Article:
Server security is a topical issue. There are also a number of dangers for public servers such as:
• DDoS attacks
• Brute force attacks
• SQL injections
• Sesson hijacking
• Exploiting vulnerabilities in popular Content Management Systems (CMS) like WordPress
No server is ever 100% secure. However, security experts work daily to uncover and tackle new threats. However, attackers are frequently one step ahead. Therefore, it is important to secure the administrator access to a dedicated Linux server, which is not used for everyday tasks.
Administrator access across different layers
The Secure Shell (SSH) protocol most commonly manages Linux servers. SSH provides encrypted tunnels between server and client, so passwords and sensitive commands are protected. Although the SSH protocol is not uncertain in its current version, security can be increased by extending the default configuration. The Internet Assigned Numbers Authority (IANA), which has an accountant function on certain registrations and it allocates the SSH protocol port 22. Port 22 is the third most widely scanned network protocol on the Internet. Automatic bots and scanners search for the servers that have port 22 open and then try brute force attacks on SSH logins. The attacks can be reduced in three ways.
1 . Change SSH ports
By simply changing the port, it will be hard for the SSH daemon to look for a vulnerability in the “right place.” If you select a “non-standard port”, the number of brute-force login attempts will be greatly reduced. In general, bots and scanners go the way with the lowest resistance and effort. This means that an automated bot does not waste its time scanning all 65,000 Transmission Control Protocol (TCP) ports because it knows that there are a thousand other servers where the SSH daemon “listens” on port 22.
2. Use SSH keys
Asymmetric cryptography methods seem complicated at first glance, but there are usually inside of Linux distributions standard and there are good instructions for creating SSH key additions. Modern SSH keys use asymmetric cryptography to secure and sign digital keys. The aim of this is the transmission and identification of encrypted data. Users should use SSH keys and immediately disable login without SSH keys. Since only the user can identify with the corresponding key, this measure prevents brute-force attacks. Since the key can theoretically also be stolen, users should use a particularly secure password for their private key.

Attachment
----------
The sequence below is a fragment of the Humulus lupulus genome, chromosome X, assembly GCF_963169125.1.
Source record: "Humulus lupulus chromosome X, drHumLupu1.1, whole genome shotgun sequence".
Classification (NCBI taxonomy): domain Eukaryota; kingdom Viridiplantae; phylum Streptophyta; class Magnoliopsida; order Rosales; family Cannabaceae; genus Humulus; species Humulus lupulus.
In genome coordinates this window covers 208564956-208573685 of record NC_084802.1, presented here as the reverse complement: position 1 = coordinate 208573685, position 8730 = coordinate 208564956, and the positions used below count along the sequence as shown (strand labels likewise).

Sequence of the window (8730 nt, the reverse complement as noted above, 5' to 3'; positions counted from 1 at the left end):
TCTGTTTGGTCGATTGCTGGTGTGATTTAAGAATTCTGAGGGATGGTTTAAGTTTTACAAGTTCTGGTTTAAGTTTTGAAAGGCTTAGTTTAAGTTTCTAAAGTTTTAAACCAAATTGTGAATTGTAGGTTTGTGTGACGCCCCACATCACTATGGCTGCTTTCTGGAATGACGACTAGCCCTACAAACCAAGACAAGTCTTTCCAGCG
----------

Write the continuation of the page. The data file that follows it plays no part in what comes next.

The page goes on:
3. Implement ACLs
Another measure to reduce brute force attacks tremendously are access control lists. ACLs are approvals that are bound to a specific object – here the server. The user can use stateful firewalls to restrict SSH access to specific IPs and deny access to all other Internet addresses. For example, bots and automated scanners can no longer connect to the user’s server. To optimize security, ACLs should be applied not only to SSH protocols, but also to all other relevant services.
For maximum secure administrator access, all measures should be applied simultaneously, as a single supplement can not prevent a brute force attack. If the user only changes the SSH port to a “non-standard port”, brute-force login attempts are not prevented, since the changed and new port could also be found. Even the mere use of ACLs does not secure the authentication process by itself. Security experts use the concept of multi-level security, where multiple security layers are stacked together to achieve the best possible coverage.